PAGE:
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Gold, Silver and the "Double-Dip" Recession

What might a double-dip recession mean for gold and Silver Prices...?

BEN BERNANKE and his close allies at the Fed in Washington are worried by signs that the US recovery is running out of steam, writes Julian Phillips at the

The ECRI leading indicator published by the Economic Cycle Research Institute has collapsed to a 45-week low of minus 5.7 following the most precipitous slide for half a century. Such a reading typically portends contraction within three months or so. This week we then saw sad employment and housing figures appearing to add to this picture.

The Eurozone is meantime making a temporary renewal of the €442 billion of Quantitative Easing issued a year ago, and now being replaced with similar, but shorter-term and temporary financing for the region's banks. Such policies need more time to work, worldwide. But the Eurozone is placing regulation over growth. We believe this is a serious mistake that will certainly make Mr. Bernanke's fear realized. The markets, by falling as they have this week, are confirming this is their fear too.

We now live in a post-information revolutionary world. This means that policies or announcement of policy intentions rapidly affect consumers, banks, markets and business. Most importantly, it affects confidence from top to bottom. Government actions of late have damaged confidence and by extension the robustness of developed world economies. While there has been a pick-up in business in the last year it lacks the robust quality that comes with future confidence. But governments have to battle between financial correctness and good practical sense.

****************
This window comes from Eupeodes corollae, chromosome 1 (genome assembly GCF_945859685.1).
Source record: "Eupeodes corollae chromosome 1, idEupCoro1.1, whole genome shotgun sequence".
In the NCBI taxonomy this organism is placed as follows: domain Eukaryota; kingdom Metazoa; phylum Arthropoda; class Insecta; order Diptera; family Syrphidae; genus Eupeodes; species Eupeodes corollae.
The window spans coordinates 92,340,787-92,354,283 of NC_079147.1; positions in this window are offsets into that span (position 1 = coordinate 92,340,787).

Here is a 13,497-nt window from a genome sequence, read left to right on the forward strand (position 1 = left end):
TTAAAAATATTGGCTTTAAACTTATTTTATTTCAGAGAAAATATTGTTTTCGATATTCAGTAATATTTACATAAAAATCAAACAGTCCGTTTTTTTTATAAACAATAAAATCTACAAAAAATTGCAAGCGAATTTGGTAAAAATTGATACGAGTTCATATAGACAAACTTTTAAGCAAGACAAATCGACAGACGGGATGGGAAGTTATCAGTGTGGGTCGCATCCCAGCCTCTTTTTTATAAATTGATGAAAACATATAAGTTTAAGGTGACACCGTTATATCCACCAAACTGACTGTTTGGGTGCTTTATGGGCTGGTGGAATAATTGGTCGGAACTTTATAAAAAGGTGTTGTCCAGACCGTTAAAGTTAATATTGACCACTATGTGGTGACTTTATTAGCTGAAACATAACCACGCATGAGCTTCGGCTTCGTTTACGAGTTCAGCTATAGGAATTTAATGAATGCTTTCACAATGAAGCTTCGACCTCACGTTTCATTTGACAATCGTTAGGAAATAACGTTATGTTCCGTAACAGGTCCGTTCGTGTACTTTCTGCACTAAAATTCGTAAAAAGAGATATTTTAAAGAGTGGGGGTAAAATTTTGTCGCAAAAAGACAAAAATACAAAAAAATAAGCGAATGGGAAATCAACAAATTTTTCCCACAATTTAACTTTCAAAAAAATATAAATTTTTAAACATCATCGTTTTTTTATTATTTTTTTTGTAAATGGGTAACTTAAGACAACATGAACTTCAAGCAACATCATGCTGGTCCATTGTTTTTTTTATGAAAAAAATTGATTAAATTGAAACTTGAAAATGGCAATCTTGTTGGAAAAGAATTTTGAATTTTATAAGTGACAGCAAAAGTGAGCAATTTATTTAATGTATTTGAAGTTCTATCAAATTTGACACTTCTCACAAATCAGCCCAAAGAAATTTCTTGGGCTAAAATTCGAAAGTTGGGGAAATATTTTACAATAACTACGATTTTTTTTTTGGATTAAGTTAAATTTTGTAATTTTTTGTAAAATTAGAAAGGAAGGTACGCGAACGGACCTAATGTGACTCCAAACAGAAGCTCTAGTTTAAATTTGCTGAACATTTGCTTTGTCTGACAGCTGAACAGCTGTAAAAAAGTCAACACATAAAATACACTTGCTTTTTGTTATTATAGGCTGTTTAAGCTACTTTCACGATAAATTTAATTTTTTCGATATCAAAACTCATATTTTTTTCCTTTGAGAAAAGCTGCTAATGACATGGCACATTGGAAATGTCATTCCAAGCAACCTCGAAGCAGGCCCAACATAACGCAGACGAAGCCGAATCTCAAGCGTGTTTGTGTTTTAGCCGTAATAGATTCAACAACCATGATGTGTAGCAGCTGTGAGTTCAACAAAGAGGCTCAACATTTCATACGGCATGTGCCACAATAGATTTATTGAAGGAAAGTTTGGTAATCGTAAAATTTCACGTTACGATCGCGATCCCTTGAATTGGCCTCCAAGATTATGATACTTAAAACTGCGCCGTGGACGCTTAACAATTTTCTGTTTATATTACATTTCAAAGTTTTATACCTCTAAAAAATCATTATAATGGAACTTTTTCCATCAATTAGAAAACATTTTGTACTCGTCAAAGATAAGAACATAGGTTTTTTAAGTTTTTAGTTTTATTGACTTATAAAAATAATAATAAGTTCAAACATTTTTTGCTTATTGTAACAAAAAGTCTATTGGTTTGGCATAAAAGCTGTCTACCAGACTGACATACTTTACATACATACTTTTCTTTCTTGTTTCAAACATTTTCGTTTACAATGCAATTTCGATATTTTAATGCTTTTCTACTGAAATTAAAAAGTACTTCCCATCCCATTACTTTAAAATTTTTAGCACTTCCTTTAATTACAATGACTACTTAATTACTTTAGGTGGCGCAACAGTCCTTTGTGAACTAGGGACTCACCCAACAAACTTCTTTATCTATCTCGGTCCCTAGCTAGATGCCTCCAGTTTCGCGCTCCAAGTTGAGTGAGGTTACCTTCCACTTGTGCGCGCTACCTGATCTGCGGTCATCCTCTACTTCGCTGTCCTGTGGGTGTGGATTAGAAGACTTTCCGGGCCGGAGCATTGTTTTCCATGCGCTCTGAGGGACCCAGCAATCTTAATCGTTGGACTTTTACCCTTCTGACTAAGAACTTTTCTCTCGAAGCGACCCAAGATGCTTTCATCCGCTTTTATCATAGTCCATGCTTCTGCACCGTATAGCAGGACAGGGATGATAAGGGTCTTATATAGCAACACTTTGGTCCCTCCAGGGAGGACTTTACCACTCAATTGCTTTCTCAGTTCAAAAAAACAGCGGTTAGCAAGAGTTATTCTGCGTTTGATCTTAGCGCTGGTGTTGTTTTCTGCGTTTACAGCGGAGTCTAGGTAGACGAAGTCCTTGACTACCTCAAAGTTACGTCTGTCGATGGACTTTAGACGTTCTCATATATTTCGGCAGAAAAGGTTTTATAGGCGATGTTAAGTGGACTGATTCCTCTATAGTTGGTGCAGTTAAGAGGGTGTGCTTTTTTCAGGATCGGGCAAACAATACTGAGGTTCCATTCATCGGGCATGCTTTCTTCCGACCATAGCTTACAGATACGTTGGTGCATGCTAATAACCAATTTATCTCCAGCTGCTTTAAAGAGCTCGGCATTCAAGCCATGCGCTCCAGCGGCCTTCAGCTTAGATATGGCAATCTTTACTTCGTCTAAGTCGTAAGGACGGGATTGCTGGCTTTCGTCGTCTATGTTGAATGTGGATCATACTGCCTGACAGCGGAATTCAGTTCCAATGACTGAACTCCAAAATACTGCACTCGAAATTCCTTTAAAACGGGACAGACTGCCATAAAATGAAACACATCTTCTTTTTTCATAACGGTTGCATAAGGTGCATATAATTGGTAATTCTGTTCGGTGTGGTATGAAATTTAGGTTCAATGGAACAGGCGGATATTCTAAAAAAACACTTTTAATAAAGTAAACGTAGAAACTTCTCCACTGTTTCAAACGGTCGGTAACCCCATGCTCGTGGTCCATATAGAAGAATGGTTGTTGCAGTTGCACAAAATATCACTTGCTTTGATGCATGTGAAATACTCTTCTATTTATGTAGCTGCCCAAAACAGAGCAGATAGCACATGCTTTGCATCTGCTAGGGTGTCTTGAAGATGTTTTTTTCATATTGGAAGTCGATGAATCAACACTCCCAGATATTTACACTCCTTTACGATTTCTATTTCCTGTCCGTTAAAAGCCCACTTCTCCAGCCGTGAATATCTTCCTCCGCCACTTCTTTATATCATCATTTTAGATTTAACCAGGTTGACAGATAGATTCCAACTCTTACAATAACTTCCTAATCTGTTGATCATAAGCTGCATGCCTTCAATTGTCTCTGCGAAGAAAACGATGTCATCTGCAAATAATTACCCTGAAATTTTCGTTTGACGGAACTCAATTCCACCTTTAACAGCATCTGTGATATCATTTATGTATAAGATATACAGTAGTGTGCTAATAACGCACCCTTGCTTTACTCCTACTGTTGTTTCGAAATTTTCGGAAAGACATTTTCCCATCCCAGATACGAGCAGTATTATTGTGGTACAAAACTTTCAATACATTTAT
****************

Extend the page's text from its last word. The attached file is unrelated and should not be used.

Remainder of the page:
A man may have over-borrowed and then agreed to a repayment plan, but he may not be able to stick to it because the expected increase in cash flow has been delayed for reasons out of his control. Therefore two choices lie ahead: to bankrupt him or to give him more time to recover so he can stick to his obligations.

Bankrupt him and you have the danger of having to compromise the debt (default and negotiate it down to a repayable level) or destroy his cooperation and turn the debt bad. At international level such consequences are far more complex and potentially damaging. That's where the world's rich nations are now. They want to cut spending and raise taxes before anyone is certain that the recovery is robust enough to cope. This was tried in the 1930's but under circumstances where economies could cope. Bear in mind, this is not just the US but the entire developed world. Eurozone problems have knocked the stuffing out of its economies as all nations, from Germany down have over-borrowed and now need to cut back spending.

At this stage, after the world saw the market shrink, primarily through investor de-leveraging and investor implosion, so is better prepared for anything like that now. De-leveraging will be less, as will investor implosions. But the effect on global confidence will be much harder than in 2007 as people realize that they have to pay the costs of government failures and thus will protect themselves more solidly now. Faith that governments will resolve such problems has been damaged badly. Businesses will be much more cautious about exposing themselves to similar dangers in the future and banks will make sure they are not hurt, even if it means curtailing loans and profits in favor of a sound balance sheet.